Big Questions

Every area of human knowledge starts from questions. But what most people don't realize is that the questions exist in a "dialectical" relationship with the methods used to answer them. That means that the questions affect the methods, but the methods also affect the questions. As has already been noted, what seems like the very same question can in fact mean many different things, depending on the disciplinary assumptions being made.

 

In other words, it is important to be very clear on the assumptions behind questions. That includes disciplinary assumptions, the definitions of words, the nature of the audience, and the reason for asking the question in the first place. The more you know about the question being asked, the easier it will be to answer it, and the easier it will be to know what kind of evidence or support is needed.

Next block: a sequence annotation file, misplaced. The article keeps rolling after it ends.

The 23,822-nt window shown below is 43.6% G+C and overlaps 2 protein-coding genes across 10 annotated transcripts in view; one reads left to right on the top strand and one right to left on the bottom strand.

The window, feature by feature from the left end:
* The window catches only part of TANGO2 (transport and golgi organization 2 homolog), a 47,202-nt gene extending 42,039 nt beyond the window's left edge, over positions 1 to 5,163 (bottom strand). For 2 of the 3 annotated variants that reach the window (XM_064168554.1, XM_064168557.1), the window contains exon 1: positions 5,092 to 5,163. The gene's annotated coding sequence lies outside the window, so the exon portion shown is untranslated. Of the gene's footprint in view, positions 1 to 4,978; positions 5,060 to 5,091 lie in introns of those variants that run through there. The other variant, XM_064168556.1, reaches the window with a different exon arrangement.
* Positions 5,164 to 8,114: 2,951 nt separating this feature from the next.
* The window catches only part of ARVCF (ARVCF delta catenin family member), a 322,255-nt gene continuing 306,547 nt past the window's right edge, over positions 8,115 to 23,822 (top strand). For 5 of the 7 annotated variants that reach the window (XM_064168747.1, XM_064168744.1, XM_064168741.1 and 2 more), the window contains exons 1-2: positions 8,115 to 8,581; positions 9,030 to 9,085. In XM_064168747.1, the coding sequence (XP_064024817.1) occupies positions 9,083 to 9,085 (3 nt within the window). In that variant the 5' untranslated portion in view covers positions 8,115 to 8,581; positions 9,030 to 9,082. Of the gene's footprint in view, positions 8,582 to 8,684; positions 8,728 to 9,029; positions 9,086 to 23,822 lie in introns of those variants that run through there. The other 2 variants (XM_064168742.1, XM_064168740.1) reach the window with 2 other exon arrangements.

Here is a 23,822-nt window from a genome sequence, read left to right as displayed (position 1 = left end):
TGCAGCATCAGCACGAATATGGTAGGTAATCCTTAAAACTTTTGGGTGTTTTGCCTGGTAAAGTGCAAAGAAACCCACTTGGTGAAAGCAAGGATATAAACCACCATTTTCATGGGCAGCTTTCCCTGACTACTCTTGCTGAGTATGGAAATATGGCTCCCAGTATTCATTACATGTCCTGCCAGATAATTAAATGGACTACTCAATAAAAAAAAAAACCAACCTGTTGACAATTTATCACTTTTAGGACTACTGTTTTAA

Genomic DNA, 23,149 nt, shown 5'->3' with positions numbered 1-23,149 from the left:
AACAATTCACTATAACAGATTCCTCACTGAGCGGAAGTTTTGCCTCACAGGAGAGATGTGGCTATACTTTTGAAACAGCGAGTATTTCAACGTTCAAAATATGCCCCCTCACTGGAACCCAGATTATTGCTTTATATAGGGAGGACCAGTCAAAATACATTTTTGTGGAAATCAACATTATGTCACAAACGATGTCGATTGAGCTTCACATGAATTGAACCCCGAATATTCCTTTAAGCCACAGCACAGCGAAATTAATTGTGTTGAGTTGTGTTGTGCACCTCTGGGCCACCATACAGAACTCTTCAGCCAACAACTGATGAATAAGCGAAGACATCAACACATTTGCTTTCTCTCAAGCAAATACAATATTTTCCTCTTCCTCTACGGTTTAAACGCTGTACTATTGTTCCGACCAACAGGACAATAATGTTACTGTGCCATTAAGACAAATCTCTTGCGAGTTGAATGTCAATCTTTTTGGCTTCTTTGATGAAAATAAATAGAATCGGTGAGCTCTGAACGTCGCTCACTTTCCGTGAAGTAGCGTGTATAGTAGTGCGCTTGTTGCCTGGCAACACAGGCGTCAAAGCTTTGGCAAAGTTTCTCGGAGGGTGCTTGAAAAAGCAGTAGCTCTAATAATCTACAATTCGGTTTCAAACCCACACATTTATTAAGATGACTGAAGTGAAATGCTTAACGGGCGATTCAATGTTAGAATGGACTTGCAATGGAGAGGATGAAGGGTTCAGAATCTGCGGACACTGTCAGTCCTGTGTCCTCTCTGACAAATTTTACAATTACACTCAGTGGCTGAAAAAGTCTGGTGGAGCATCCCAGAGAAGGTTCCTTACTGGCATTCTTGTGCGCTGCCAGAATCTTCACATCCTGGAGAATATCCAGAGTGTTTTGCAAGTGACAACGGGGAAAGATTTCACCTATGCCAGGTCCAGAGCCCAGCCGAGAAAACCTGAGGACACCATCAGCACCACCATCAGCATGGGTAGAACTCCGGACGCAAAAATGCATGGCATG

In the humanities, though, we have a challenge. We work with "big questions". That means that we work with questions which do not easily fit into a single disciplinary context. Take, for example, the city. As it stands "the city" is a topic, an area in which we could ask questions from different angles. And many disciplines have had an interest in the city - architecture, planning, history, sociology, anthropology, literature, art, psychology, even philosophy. We are dealing with a big topic. And, even though we could ask small (that is, discipline specific) questions about this big topic, we could also ask big (interdisciplinary) questions about it. This does not mean asking vague questions, but rather it means recognizing that some things we care about cannot be reduced to the methods of a single way of understanding the world.

 

More "big questions":